The National Catholic Review
Valerie Schultz

Maybe it’s not that bad. No one actually brought a hammer and some sturdy nails. But the pastor of my parish is under pressure to get rid of me. A group of parents does not want a person like me teaching the second-year confirmation class at our parish. The men of a certain chivalrous organization want me censured, then booted; they have apparently introduced a resolution at their monthly meeting. I have offered to resign. My pastor has asked me to stay. So every Sunday evening after the youth Mass, a group of 20 high school juniors and I gather in Room E to discuss, among other things, Catholic moral teaching. It is a taste of the bittersweet to know that these students may well constitute my last class. As much as I would not mind having my Sunday evenings free, I will miss these young people, if it comes to that.

 

What sinful thing have I done? I have written, in my secular newspaper column, in support of marriage equality for gay Americans: civil rights, not religious belief. My fellow parishioners have brought a copy of that particular column, although I am sure that there are others to which they object on a weekly basis, as proof of my unsuitability. I am a bad Catholic, and they have it in print. I should not be in a position of leadership, they tell the pastor, especially of impressionable teenagers. I should be fired, if one can fire a volunteer. Thank God, they say, that the parish no longer actually pays me to be the D.R.E. That would be an insufferable use of their collection offerings.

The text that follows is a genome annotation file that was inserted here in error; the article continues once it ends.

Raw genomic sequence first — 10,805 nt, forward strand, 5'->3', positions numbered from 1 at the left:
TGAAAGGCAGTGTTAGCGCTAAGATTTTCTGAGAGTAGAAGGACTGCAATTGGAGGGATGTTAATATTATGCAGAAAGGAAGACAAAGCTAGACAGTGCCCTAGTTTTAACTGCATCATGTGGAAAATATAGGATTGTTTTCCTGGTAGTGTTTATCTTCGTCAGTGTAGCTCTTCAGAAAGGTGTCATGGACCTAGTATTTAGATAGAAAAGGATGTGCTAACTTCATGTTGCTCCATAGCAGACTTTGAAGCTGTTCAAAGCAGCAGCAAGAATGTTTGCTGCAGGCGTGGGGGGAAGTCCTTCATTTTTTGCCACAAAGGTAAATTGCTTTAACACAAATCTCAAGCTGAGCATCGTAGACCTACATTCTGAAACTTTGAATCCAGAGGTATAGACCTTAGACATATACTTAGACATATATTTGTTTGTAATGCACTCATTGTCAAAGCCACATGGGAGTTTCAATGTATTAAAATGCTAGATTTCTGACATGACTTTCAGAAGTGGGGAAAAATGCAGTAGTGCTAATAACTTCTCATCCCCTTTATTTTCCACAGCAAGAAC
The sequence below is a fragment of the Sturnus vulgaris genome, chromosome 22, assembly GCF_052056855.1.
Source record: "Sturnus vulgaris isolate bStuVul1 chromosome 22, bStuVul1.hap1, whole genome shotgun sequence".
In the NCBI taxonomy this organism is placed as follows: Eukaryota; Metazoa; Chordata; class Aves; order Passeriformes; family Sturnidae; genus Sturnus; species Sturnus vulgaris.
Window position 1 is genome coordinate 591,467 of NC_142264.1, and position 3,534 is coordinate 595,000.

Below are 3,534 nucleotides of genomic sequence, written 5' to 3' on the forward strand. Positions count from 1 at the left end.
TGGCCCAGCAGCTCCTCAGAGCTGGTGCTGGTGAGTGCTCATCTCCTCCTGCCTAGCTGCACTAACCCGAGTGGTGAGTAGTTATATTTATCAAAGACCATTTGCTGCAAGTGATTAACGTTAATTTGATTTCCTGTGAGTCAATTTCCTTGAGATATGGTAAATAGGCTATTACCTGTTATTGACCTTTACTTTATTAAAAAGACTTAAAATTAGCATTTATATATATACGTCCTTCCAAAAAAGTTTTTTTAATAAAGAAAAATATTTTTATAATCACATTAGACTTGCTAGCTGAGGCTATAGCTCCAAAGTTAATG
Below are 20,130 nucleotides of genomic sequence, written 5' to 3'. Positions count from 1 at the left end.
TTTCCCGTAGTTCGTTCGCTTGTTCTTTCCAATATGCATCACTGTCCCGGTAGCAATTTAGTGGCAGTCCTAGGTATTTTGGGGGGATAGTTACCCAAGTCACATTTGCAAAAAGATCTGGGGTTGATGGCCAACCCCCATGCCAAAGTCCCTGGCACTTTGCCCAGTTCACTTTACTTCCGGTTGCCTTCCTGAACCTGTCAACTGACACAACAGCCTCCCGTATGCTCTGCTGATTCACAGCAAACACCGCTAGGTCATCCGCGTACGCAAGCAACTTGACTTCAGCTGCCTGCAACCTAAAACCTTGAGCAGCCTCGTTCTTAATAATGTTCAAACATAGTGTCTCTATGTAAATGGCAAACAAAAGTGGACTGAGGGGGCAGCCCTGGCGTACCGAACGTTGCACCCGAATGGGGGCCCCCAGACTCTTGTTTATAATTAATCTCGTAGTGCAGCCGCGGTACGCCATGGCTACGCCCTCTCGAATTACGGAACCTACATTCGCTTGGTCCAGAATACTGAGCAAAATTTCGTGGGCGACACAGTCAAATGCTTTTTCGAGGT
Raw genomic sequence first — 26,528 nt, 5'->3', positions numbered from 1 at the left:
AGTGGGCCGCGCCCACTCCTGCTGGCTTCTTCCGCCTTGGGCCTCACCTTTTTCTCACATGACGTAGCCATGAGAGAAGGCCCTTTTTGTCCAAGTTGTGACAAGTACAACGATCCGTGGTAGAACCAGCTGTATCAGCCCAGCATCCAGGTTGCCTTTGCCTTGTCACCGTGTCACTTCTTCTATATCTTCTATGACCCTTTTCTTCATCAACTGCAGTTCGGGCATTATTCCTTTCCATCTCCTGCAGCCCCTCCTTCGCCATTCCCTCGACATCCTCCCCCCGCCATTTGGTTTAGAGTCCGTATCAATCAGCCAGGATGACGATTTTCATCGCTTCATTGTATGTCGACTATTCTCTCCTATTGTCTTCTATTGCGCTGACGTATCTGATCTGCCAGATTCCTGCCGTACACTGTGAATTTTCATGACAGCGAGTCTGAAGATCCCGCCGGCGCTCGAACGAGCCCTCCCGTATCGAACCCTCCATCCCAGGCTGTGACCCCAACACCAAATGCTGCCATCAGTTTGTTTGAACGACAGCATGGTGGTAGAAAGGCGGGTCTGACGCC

You have to understand, my pastor says to me later, after I have assured him I am not teaching teenagers to be gay, that they are parents protecting their children.

Father, I say, so am I.

There. It’s as easy as that. I tell him that my 21-year-old daughter is a lesbian. She has left the church, feeling there is no room for her and people like her in its unforgiving pews. She feels that the parishioners who want me gone believe and teach their children that there is something wrong with people like her, that somehow God made a mistake when forming her in her mother’s womb. On days like this, how can I argue with her?